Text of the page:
The Semantic Web is going to succeed, in the face of its grandest ambitions.
When Tim Berners-Lee first proposed the idea, it promised something big. Very big. In his article in Scientific American, the vision he sketched for us had the world’s data interoperating smoothly. But the vision was actually even bigger than that. It came out of the idea of knowledge representation, which in turn sprang from work in artificial intelligence. This initial dream of the Semantic Web wasn’t just about applications sharing data. Rather, the Semantic Web promised to put this data together in ways that understood the relationships to such a degree that smart programs would be able to make logical leaps to derive new information. So, it would know that if the #86 bus runs from Cleveland Circle to Harvard Square, it would also be able to deduce that the bus has a motor, that it might occasionally need oil, that people ride in it, that they perhaps pay for the privilege, that it therefore might have some form of money collecting device and that it won’t fit in your pocket.
This is because the Semantic Web doesn’t just give us a way to share data. Any ol’ standard lets us do that, whether it’s JPG for sharing images or comma-delimited files for sharing spreadsheets. The Semantic Web gives us a way to capture the relationships among the pieces. It does this through the Semantic Web’s preferred data capture standard, RDF (Resource Description Framework). RDF captures information in what philosophers used to called judgments: "A relates to B." But unlike the usual links in HTML documents, RDF lets you specify what the relationship is: A is the sister of B, B has a height of 6 feet, B is a hedge fund manager. From this, a computer could conclude that A’s sister is six feet tall. With a little more information about how relationships work, the computer could also figure out that A is a woman and that B would probably be a good person for A to ask for a loan. These sorts of relationships are specified in what the Semantic Web calls ontologies, which are themselves expressed in a standard called OWL (Web Ontology Language).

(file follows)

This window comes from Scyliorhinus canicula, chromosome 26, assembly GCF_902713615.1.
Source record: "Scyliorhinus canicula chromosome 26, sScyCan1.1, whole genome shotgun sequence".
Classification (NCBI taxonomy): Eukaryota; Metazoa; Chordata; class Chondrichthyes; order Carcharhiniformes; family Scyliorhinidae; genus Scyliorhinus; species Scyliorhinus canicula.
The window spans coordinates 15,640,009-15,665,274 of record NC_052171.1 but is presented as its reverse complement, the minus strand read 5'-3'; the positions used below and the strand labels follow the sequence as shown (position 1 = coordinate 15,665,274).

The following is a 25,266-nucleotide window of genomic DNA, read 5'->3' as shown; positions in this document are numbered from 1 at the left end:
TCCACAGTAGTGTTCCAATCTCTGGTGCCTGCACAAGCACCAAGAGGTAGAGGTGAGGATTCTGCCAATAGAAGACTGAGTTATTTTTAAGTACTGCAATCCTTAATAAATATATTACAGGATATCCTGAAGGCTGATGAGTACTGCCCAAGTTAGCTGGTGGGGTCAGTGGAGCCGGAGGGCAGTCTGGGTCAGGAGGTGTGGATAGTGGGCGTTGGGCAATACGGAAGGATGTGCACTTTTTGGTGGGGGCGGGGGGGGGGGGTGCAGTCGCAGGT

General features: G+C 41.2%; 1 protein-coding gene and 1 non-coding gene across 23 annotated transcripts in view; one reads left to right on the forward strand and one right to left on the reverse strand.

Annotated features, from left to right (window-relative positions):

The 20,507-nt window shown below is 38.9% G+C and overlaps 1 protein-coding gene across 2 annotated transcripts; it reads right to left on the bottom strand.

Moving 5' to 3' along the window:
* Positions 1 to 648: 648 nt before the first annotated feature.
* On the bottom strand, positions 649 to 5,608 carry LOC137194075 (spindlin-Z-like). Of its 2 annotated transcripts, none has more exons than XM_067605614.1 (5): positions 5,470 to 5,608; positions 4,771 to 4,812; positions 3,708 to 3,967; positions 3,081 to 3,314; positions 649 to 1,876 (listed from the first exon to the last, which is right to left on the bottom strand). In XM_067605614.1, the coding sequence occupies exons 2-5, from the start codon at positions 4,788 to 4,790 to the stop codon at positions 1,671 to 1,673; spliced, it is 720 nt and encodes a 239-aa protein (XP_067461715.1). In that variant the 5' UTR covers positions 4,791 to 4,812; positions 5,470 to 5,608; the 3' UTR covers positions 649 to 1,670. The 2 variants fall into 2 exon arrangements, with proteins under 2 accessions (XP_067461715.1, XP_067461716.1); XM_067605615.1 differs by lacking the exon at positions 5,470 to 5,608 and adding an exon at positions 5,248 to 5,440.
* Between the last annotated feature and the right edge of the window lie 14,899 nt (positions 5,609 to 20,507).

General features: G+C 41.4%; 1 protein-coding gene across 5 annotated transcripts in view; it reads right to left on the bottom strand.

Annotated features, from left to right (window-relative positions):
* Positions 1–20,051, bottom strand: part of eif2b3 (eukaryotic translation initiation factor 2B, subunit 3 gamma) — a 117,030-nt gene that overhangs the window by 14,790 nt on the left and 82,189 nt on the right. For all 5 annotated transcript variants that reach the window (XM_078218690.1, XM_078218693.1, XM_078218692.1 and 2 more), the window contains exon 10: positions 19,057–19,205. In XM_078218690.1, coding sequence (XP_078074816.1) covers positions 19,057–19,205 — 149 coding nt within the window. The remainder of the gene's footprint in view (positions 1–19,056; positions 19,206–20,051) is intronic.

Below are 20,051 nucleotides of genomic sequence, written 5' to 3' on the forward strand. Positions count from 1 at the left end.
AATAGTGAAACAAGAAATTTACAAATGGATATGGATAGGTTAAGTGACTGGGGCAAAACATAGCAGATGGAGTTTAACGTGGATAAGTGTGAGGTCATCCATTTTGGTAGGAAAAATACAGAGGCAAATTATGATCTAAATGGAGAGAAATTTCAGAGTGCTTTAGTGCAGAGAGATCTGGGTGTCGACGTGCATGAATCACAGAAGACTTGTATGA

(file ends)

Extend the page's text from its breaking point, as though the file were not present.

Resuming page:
All this is great. It enables the network to be smarter, and not just in the I-know-more-facts-than-you sort of way, because ontologies express relationships as well as facts. And because ontologies are expressed in standard formats, these smarts are cumulative. Brilliant. That Tim Berners-Lee is one heck of a smart guy. (And, it cannot be said too often, his generosity in making the Web’s standards fully open is epochal. Thank you, Sir Tim!)
So, what’s the problem? There is no problem. The Semantic Web is a great idea. It’s just not the only idea. We are always going to know, understand and care about more than any knowledge representation system can keep up with. That’s not just because there is so much to know. It’s also because so much of what we know is difficult to express precisely. Ontologies express knowledge but also necessarily (in almost all cases) clean it up, which means simplifying and specifying. There’s no harm there, so long as we remember what we’re doing, but it does mean that ontologies are tools good for some types of tasks and not very good for others. It also suggests that a system that is composed of lots of small ontologies loosely joined—and multiple ontologies covering the same fields in different ways—will capture more knowledge and be more robust than single ontologies that cover huge fields. Multiple messy ontologies include more of how the world seems to multiple, messy people. The Semantic Web’s value will grow as it becomes as inconsistent, ambiguous and imperfect as our own collective knowledge is.
Of course, the Semantic Web is only part of what we need. We will always require the help of smart, opinionated, knowledgeable people who direct us to what seems interesting and important to them. They’re going to do that by posting links and explaining why those links matter. And then they’re going to argue against the very places they’re pointing us to: "You have read what this person says! It’s totally wrong!" That’s semantics, too. And we’re going to need more and more and more of it if we are to make any sense of our world.
But, how will we find those people? And how will we be sure that they’re finding everything worth our time? And how can we make sure we’re not just listening to people who agree with us? And how will we be sure that what they claim is true isn’t a passel of lies?
We can’t. No amount of knowledge representation, computerized smarts or human effort can guarantee any of that. Knowledge will always be hit or miss, whether it’s the systematized Semantic Web or the World Wide Web’s wildly unsystematic ecosystem of wise guys, savants and know-it-alls. That’s inevitable. And, when you think about it, the alternative would be intensely undesirable.